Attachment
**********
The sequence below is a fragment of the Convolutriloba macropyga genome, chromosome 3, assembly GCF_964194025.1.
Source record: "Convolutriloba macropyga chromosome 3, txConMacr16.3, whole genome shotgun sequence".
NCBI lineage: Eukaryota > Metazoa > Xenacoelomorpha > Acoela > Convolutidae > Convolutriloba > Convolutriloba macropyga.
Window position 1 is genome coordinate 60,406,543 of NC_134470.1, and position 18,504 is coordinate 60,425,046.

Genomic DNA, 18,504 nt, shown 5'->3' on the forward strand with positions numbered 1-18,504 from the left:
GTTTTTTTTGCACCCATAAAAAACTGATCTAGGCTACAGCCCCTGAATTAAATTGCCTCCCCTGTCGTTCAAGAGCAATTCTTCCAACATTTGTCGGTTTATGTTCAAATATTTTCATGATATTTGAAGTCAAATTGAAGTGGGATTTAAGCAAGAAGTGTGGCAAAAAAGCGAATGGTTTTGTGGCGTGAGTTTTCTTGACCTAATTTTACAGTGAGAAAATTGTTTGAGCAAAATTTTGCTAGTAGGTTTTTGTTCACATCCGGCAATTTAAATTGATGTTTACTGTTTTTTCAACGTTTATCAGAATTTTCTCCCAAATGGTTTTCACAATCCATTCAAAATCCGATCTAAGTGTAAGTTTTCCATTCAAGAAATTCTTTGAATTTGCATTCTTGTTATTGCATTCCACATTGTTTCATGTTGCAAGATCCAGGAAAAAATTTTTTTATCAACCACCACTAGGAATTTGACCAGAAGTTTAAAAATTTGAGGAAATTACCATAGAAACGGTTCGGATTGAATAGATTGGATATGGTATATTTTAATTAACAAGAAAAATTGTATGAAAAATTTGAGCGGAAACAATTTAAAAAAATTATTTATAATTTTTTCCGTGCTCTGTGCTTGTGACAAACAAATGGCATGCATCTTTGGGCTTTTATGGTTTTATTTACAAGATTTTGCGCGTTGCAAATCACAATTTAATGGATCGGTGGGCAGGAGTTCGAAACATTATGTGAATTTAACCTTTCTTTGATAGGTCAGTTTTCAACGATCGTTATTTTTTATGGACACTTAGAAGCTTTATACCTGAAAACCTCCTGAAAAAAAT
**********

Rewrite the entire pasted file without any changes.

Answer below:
The sequence below is a fragment of the Convolutriloba macropyga genome, chromosome 3, assembly GCF_964194025.1.
Source record: "Convolutriloba macropyga chromosome 3, txConMacr16.3, whole genome shotgun sequence".
NCBI lineage: Eukaryota > Metazoa > Xenacoelomorpha > Acoela > Convolutidae > Convolutriloba > Convolutriloba macropyga.
Window position 1 is genome coordinate 60,406,543 of NC_134470.1, and position 18,504 is coordinate 60,425,046.

Genomic DNA, 18,504 nt, shown 5'->3' on the forward strand with positions numbered 1-18,504 from the left:
GTTTTTTTTGCACCCATAAAAAACTGATCTAGGCTACAGCCCCTGAATTAAATTGCCTCCCCTGTCGTTCAAGAGCAATTCTTCCAACATTTGTCGGTTTATGTTCAAATATTTTCATGATATTTGAAGTCAAATTGAAGTGGGATTTAAGCAAGAAGTGTGGCAAAAAAGCGAATGGTTTTGTGGCGTGAGTTTTCTTGACCTAATTTTACAGTGAGAAAATTGTTTGAGCAAAATTTTGCTAGTAGGTTTTTGTTCACATCCGGCAATTTAAATTGATGTTTACTGTTTTTTCAACGTTTATCAGAATTTTCTCCCAAATGGTTTTCACAATCCATTCAAAATCCGATCTAAGTGTAAGTTTTCCATTCAAGAAATTCTTTGAATTTGCATTCTTGTTATTGCATTCCACATTGTTTCATGTTGCAAGATCCAGGAAAAAATTTTTTTATCAACCACCACTAGGAATTTGACCAGAAGTTTAAAAATTTGAGGAAATTACCATAGAAACGGTTCGGATTGAATAGATTGGATATGGTATATTTTAATTAACAAGAAAAATTGTATGAAAAATTTGAGCGGAAACAATTTAAAAAAATTATTTATAATTTTTTCCGTGCTCTGTGCTTGTGACAAACAAATGGCATGCATCTTTGGGCTTTTATGGTTTTATTTACAAGATTTTGCGCGTTGCAAATCACAATTTAATGGATCGGTGGGCAGGAGTTCGAAACATTATGTGAATTTAACCTTTCTTTGATAGGTCAGTTTTCAACGATCGTTATTTTTTATGGACACTTAGAAGCTTTATACCTGAAAACCTCCTGAAAAAAAT